To Confirm The Diagnosis The Following Tests May Be Performed
- Spirometry: a simple breathing test that gives measurement of lung function including a reversibility test that measures lung function before and after a dose of reliever to see if the medication has improved your lung function.
- Peak Expiratory Flow Rate : this is another simple breathing test which may be measured over a period of time such as when one has symptoms or is symptoms free. It can be performed by a G.P., in a hospital or even at home.
- Exercise Testing: this test is used to check if exercise makes your symptoms worse.
How To Diagnose Asthma In Children
Its not easy to diagnose asthma in children under five years old, as there are many different reasons for wheezing and coughing. They may also find breathing tests difficult.
A doctor will undertake a medical history and will ask parents about the childs symptoms. This could include:
- Chest pain or chest tightness
- The childs behaviour
Read more information about diagnosing asthma.
To help arrive at an accurate diagnosis, your doctor will ask about your childs symptoms and what you noticed about them, including the timing, frequency and severity. They will ask about your childs overall health and the presence and/or likelihood of asthma and allergies in the family. A doctor will check your child physically, called a physical examination. To determine a possible diagnosis, the doctor will connect all the pieces of information from this consultation and determine the most likely explanation, or diagnosis.
Sometimes to assist with an asthma diagnosis, a treatment trial is proposed. This involves starting asthma treatment and assessing whether it has been effective. This is usually a very safe approach using medicines with few or no side effects. It will potentially treat the symptoms and improve your childs condition.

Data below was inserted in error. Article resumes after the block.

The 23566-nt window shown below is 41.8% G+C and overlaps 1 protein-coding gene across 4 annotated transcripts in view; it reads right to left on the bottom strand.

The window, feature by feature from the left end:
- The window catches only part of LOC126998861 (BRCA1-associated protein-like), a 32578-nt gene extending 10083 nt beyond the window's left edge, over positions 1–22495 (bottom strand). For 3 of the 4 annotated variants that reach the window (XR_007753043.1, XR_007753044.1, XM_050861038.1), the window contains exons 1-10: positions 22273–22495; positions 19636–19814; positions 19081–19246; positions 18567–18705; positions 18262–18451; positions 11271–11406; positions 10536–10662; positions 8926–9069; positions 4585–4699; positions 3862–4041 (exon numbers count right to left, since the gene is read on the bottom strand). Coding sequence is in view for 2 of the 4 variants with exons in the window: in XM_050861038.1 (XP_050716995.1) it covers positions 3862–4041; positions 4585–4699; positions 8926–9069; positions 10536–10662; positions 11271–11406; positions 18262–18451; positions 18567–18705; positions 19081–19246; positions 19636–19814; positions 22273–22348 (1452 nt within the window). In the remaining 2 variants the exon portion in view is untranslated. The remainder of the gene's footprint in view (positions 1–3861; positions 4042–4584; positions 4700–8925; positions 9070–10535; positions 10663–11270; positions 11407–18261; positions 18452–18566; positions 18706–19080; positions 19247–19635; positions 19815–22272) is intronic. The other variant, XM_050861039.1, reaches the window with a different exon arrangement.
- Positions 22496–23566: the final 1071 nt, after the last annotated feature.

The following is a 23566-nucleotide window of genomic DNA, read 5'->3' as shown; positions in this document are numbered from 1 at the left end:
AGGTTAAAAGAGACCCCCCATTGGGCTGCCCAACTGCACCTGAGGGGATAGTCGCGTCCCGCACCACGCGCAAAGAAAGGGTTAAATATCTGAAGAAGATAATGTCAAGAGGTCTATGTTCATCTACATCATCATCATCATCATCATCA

We talk about what to expect and how to prepare for spirometry testing here.
Avoiding Childhood Asthma Triggers
To prevent asthma attacks or to keep them from getting worse, focus on known triggers with steps like these:
- DonÃ¢t let anyone smoke in your home or car.
- Clean bedding and carpets often to fight dust mites.
- Keep pets out of your childÃ¢s bedroom. An air filter can help with allergens.
- Get regular pest control to avoid cockroaches.
- Fix leaks and use dehumidifiers to prevent mold.
- DonÃ¢t use scented cleaning products or candles.
- Check daily air quality reports in your area.
- Help your child stay at a healthy weight.
- If they have heartburn, keep it under control.
- If exercise is a trigger, your childÃ¢s doctor might have your child use the inhaler 20 minutes before the activity to keep their airways open.
- Make sure they get a flu shot every year.
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How Do You Give Your Child Asthma Medication
You will be giving your child asthma medications using a valved holding chamber device or a home nebulizer .
Your child may be able to use a metered dose inhaler with a VHC. A VHC is a chamber that attaches to the MDI and holds the burst of medication. Talk with your child’s provider to see if an MDI with VHC is right for your child.
The nebulizer delivers asthma medications by changing them from a liquid to a mist. Your child gets the medicine by breathing it in through a facemask or mouthpiece.
There are some asthma medications that are also breath-actuated, or come as a dry powder. These medications are given to older children who are able to demonstrate the appropriate technique for using them.
Risk Factors For Asthma
There are a number of risk factors that should be explored in the history of children who present with features of asthma. In symptomatic children, a personal or family history of atopic features, including asthma, eczema or rhinitis, supports a diagnosis of asthma. Some additional risk factors are outlined in . Education on modifiable risk factors, for example, exposure to secondhand smoke or air pollution and obesity, should be delivered routinely during consultations and asthma reviews. A range of social determinants that are linked to poverty impact on outcomes and the health of children with asthma.
Childhood Asthma Risk Factors
Asthma is the leading cause of long-term illness in children. It affects about 7 million kids in the United States. Those numbers have been going up, and experts arenÃ¢t sure why.
Most children have their first symptoms by age 5. But asthma can begin at any age.